The twenty-five were devoured.

Man was never meant for eternity. With each dodge of the Worm's teeth, the twenty-five grew weary in body and in mind. There was no time for happiness, for joy, for relaxation or contemplation or anything but an endless vigil against the Worm. With time, their dodges slowed.

And in the end, there was no escape from the Bottomless Pit of the Three-Toothed Maw.

For the first time in epochs, the Worm felt happy.

That was all Sefiros needed, for buried in the depths of the Worm, in the depths of Qlippoth's guts, were their very fingers.

Sefiros pulled, and Creation was torn to shreds.

In separation, Qlippoth was irreparably changed.

Torn from Qlippoth was a multitude of its flesh, the matter that had once sustained Creation. What was once all there was had been unevenly severed, even as scalding viscera poured from Qlippoth's weeping wounds.

And Qlippoth howled, for its scalding viscera had torn something from Sefiros. Something without name, without weight.

Qlippoth could think.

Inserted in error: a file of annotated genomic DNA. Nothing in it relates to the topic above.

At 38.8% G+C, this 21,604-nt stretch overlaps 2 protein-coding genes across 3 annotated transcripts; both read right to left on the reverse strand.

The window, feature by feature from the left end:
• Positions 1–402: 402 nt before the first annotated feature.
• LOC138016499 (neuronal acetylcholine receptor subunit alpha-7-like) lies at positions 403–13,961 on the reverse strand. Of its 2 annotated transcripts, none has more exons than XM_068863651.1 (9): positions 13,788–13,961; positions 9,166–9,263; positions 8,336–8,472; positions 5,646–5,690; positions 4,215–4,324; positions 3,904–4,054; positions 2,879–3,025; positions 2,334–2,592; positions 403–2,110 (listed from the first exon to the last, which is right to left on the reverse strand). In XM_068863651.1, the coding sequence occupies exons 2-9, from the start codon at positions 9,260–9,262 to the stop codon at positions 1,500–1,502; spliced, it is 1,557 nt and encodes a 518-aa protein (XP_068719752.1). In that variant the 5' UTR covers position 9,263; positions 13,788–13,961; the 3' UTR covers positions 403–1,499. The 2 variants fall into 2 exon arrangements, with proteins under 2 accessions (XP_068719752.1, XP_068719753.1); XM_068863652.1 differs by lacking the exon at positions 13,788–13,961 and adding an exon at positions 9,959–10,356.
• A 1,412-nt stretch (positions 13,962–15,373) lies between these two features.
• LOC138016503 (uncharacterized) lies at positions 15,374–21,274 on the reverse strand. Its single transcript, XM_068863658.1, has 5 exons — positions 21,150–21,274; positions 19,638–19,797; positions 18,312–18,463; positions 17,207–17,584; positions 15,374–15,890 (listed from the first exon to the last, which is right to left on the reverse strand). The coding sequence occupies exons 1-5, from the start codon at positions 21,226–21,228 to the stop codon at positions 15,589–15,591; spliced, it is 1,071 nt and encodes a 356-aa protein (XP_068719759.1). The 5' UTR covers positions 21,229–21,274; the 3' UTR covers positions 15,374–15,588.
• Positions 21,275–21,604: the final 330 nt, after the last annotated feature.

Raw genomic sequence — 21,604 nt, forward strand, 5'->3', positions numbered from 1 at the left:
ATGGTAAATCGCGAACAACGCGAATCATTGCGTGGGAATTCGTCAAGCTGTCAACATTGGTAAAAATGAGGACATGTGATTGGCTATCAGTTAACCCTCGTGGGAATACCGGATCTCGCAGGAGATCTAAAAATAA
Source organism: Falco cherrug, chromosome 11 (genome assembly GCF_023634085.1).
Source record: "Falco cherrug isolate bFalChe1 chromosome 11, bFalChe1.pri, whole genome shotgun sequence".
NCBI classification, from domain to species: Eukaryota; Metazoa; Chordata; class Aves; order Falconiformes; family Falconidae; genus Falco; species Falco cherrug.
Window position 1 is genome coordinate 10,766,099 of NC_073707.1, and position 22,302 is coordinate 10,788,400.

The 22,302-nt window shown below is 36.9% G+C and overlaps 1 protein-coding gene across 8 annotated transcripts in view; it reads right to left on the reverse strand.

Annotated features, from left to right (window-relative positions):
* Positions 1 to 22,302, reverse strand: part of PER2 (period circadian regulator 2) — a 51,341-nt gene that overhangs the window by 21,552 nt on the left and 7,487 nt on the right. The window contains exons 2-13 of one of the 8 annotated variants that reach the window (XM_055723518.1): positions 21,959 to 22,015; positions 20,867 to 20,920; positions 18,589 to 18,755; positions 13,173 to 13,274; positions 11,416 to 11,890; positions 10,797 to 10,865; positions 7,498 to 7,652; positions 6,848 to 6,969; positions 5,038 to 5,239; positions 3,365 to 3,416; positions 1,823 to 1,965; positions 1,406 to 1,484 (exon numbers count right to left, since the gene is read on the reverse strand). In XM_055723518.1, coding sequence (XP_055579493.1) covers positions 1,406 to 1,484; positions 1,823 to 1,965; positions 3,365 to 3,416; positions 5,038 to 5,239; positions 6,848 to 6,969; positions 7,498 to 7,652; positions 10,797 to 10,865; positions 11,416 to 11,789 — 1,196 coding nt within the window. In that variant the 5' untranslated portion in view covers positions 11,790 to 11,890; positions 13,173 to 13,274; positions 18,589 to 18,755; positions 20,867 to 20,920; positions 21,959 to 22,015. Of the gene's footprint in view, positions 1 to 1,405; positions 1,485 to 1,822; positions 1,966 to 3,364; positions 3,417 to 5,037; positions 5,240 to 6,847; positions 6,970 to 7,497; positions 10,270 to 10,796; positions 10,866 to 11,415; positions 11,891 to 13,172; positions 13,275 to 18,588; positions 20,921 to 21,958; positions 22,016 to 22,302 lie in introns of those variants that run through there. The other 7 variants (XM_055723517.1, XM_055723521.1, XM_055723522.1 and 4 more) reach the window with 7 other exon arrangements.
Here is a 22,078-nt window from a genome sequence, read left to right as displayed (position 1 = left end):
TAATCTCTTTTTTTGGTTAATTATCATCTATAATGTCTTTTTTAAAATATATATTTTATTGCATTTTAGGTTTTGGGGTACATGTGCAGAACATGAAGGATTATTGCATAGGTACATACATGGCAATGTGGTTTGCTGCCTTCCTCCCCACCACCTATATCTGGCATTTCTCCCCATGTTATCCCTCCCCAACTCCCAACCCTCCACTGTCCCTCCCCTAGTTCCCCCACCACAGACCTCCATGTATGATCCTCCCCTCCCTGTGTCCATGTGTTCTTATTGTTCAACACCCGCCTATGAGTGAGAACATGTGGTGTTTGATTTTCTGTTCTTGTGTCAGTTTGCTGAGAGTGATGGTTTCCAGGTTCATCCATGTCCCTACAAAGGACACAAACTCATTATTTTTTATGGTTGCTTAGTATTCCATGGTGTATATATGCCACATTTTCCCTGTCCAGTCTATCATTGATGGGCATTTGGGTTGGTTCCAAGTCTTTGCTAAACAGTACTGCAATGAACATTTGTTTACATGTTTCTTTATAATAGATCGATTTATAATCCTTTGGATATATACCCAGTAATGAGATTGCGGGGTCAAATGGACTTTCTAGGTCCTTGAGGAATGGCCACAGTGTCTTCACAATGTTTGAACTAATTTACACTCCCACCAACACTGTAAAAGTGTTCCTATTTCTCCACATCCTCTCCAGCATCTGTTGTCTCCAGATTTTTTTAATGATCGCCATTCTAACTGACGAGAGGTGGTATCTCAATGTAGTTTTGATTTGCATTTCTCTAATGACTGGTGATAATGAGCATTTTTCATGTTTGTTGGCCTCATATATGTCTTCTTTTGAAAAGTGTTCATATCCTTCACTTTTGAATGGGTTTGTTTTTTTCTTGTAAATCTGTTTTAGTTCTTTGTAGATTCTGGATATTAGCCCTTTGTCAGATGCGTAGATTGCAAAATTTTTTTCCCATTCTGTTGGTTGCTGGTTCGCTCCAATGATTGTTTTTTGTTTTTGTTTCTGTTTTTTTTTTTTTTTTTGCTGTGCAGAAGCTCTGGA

Qlippoth could feel.

Qlippoth could hate.

And Sefiros knew nothing but grief.

Back was the emptiness of existence, the nothing suffusing the everything. Yet, now it was even less tolerable, for Sefiros had, for but a fleeting epoch, known something beyond it. To be without what had provided them so much joy… it was unacceptable.

Still bearing the stolen viscera of Qlippoth, Sefiros went to work recreating Creation. But it was not to be: everything was wrong, twisted and imperfect and improper and… fake. Not the Creation they knew, the Creation they loved and cultivated and celebrated.

Their precious Creation was dead.

In grief, Sefiros gathered the viscera of Qlippoth, and buried it among the nothing of the Beginning. Nourished by Qlippoth's viscera and watered from Sefiros's tears, something sprouted from the Nothing.

A tree, bearing fruits upon its branches.

Its twenty-five branches.

Our world is suspended, perilous, in the Nothing.

Sefiros looks over us from above, their Divine Spark casting light upon the whole of all that we know. They love us, and we love them. They call their angels, the Seven Giants of the Old Creation, to defend us.

Yes, indeed. "Defend."

The fruit of the Tree of Creation is delectable to those of no name. Even now, a great many horrors, willing or unwilling, have embedded themselves in our world. Yet more, blind or curious or malicious, seek to visit harm, willing or unwilling, upon all that we know and love.

And, of course, one cannot forget Qlippoth.

For Qlippoth hasn't forgotten, either.